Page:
They occupied the mountains in Scotland, Canada, the United States and South America.
What set Mark apart from others was his ability to deal with any kind of environment, both ice and rock.
In the documentary created by the team behind Free Solo and The Dawn Wall, Honnold says: “People think what I’m doing is crazy, but it’s safe in a lot of ways. It’s on the rock, the medium is super solid. Then I see Marc Andre free soloing on the ice.”
While he appeared to be veins of steel hanging from sheets of ice, Mark was terrified at times.
Mark had to decide whether the frozen water was strong enough to hold his weight as he used the strength of his upper body to pull himself up.
Brett says: “He definitely had fear and managed his fear to such a great degree, but he definitely got scared in certain situations.”
Death is worrying among the most courageous climbers.
mountains of death
Many independent soloists have died in the past decade.
Whereas an average of four people die every year climbing Mount Everest.
Reinhold Messner, the first solo climber of Everest, questions whether the discussion justifies the risks.
He says: “Maybe half of all major solo climbers are killed in the mountains. It’s sad and hard to rescue.”
If there was no possibility of death, coming out would be nothing
But they say there is no adventure without real risk: “To go on an adventure you need difficulty. If there was no possibility of death, coming out would have been nothing.”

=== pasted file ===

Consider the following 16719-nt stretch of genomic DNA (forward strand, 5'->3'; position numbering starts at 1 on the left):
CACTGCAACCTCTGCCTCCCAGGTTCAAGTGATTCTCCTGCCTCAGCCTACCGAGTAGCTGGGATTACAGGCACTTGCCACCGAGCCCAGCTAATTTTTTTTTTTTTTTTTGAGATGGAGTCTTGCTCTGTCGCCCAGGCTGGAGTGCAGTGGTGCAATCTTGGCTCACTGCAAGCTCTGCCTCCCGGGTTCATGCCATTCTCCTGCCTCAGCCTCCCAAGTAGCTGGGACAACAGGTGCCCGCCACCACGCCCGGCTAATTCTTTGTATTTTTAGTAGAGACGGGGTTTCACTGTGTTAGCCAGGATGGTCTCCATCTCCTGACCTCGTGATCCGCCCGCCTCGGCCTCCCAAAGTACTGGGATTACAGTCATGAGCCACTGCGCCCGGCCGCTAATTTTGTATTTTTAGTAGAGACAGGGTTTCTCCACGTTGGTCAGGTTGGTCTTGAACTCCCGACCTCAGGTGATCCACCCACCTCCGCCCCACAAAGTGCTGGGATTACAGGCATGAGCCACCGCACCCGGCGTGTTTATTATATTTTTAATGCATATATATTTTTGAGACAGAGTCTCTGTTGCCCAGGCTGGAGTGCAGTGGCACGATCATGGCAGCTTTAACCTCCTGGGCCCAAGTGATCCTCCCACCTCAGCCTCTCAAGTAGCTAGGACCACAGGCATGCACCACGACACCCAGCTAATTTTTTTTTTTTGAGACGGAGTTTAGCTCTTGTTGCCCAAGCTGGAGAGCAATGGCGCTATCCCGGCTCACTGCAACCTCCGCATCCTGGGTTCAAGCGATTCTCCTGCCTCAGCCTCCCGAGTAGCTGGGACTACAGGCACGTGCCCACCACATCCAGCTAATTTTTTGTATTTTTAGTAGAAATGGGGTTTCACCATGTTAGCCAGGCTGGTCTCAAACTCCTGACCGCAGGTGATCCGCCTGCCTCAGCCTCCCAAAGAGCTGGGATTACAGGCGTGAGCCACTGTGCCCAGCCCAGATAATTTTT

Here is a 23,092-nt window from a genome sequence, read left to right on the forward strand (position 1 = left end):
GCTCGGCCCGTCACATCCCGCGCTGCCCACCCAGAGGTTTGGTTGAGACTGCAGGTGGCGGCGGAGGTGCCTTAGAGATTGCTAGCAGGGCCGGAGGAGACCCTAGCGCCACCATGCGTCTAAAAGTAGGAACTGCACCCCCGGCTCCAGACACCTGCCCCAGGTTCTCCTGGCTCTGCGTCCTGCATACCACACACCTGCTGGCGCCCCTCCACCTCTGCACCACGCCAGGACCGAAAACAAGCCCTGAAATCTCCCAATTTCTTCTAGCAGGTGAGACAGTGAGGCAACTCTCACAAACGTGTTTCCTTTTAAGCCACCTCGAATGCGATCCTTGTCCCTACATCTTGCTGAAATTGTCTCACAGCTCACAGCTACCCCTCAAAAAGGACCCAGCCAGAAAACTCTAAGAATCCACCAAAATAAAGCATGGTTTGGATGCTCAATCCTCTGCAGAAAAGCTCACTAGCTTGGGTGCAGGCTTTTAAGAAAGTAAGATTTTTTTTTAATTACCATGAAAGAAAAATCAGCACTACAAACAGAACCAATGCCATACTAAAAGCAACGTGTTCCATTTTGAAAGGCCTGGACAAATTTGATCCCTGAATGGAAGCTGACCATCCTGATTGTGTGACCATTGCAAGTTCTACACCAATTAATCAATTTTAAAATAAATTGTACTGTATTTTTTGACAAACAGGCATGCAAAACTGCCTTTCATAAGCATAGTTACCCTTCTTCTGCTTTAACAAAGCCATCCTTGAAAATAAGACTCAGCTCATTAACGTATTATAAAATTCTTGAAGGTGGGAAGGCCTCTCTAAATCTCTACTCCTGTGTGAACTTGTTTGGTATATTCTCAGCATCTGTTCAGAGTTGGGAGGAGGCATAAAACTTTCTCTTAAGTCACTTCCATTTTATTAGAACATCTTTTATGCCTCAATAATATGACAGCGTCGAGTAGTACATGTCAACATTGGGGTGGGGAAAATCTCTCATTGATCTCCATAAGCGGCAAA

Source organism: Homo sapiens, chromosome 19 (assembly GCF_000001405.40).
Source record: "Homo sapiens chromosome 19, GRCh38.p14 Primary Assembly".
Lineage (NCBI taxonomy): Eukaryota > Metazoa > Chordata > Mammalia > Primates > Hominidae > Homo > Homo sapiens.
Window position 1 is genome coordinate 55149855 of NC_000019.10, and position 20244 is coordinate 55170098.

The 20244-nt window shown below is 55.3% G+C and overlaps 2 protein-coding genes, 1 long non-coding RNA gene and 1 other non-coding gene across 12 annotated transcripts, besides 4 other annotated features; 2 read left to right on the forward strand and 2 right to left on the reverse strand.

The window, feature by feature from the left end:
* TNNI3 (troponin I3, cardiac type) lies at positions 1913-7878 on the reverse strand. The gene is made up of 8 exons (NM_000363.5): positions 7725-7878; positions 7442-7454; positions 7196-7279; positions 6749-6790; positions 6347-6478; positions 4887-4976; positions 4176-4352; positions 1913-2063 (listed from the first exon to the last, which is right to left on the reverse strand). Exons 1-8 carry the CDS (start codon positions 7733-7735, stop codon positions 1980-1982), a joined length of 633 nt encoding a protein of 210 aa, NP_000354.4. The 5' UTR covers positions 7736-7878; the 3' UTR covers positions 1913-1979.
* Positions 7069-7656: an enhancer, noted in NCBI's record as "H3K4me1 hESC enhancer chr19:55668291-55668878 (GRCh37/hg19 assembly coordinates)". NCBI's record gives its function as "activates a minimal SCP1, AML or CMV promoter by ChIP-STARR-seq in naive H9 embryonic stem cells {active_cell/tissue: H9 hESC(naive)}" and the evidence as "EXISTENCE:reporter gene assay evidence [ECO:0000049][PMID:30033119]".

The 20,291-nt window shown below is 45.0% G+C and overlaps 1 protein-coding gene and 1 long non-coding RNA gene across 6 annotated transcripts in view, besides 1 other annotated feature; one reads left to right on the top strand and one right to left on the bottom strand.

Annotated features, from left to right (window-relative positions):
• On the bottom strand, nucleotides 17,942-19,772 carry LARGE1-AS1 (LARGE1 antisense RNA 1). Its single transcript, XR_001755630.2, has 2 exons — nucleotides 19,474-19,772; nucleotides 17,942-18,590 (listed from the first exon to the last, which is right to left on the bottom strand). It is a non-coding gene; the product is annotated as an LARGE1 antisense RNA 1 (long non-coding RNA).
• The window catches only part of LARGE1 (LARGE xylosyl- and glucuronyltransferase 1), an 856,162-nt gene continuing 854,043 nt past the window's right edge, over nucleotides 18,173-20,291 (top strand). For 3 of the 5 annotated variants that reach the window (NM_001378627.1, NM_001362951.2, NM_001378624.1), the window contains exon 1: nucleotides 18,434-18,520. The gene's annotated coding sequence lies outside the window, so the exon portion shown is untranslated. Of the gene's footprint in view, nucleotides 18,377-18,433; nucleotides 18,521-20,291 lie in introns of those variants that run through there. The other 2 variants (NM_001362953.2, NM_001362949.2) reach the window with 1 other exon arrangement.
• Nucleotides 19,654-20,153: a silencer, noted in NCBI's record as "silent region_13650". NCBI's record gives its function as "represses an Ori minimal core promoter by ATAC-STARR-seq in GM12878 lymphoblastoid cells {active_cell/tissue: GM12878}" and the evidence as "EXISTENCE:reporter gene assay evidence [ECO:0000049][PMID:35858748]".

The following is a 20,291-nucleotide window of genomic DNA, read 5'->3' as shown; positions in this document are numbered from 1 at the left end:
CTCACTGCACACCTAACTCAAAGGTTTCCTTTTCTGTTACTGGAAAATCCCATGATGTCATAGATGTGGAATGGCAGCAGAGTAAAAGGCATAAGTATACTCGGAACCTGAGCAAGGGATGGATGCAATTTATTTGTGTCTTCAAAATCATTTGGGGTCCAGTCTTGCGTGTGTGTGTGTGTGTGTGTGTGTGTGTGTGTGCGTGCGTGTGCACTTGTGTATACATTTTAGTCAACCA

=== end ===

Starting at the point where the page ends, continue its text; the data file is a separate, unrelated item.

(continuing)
The main danger to life and limb are the elements.
At high altitudes the weather system is unpredictable and storms can crash suddenly, leaving climbers trapped.
Chasing snow trails requires careful calculation.
You can’t control what the mountain is doing. And that’s the biggest threat ever
Marc Andre Leclerc
Mark had to assess whether the temperature could rise and that snow or ice could melt as he climbed or descended.
The other major risk is avalanches, which can happen at any moment.
Mark said: “You can’t control what the mountain is doing. And this is the biggest danger ever. I know it’s dangerous”
It is most likely that the sudden collapse of a shelf of ice – known as a cornice – caused Mark to lose his life in Alaska.
Brett joins the search for him and his climber Ryan Johnson, 34, after he goes missing while coming down the 2,500-foot-high north face of the main tower of Mendenhall Towers.